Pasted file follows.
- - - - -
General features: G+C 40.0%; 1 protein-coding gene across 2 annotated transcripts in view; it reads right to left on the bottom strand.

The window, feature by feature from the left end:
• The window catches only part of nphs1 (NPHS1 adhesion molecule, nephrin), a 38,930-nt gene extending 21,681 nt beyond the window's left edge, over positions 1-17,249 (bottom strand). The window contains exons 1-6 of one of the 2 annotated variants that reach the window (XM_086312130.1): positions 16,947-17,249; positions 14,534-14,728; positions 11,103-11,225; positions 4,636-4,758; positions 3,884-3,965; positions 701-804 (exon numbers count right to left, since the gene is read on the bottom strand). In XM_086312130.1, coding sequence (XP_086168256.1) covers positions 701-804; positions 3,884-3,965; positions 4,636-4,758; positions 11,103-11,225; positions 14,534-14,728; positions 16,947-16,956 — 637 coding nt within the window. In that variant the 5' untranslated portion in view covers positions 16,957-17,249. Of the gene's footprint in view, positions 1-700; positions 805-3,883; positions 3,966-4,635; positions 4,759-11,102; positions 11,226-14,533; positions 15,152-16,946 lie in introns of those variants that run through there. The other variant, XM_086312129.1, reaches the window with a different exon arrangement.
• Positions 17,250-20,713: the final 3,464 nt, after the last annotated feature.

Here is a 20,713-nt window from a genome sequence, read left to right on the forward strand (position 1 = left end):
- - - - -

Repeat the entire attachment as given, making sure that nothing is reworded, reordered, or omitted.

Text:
General features: G+C 40.0%; 1 protein-coding gene across 2 annotated transcripts in view; it reads right to left on the bottom strand.

The window, feature by feature from the left end:
• The window catches only part of nphs1 (NPHS1 adhesion molecule, nephrin), a 38,930-nt gene extending 21,681 nt beyond the window's left edge, over positions 1-17,249 (bottom strand). The window contains exons 1-6 of one of the 2 annotated variants that reach the window (XM_086312130.1): positions 16,947-17,249; positions 14,534-14,728; positions 11,103-11,225; positions 4,636-4,758; positions 3,884-3,965; positions 701-804 (exon numbers count right to left, since the gene is read on the bottom strand). In XM_086312130.1, coding sequence (XP_086168256.1) covers positions 701-804; positions 3,884-3,965; positions 4,636-4,758; positions 11,103-11,225; positions 14,534-14,728; positions 16,947-16,956 — 637 coding nt within the window. In that variant the 5' untranslated portion in view covers positions 16,957-17,249. Of the gene's footprint in view, positions 1-700; positions 805-3,883; positions 3,966-4,635; positions 4,759-11,102; positions 11,226-14,533; positions 15,152-16,946 lie in introns of those variants that run through there. The other variant, XM_086312129.1, reaches the window with a different exon arrangement.
• Positions 17,250-20,713: the final 3,464 nt, after the last annotated feature.

Here is a 20,713-nt window from a genome sequence, read left to right on the forward strand (position 1 = left end):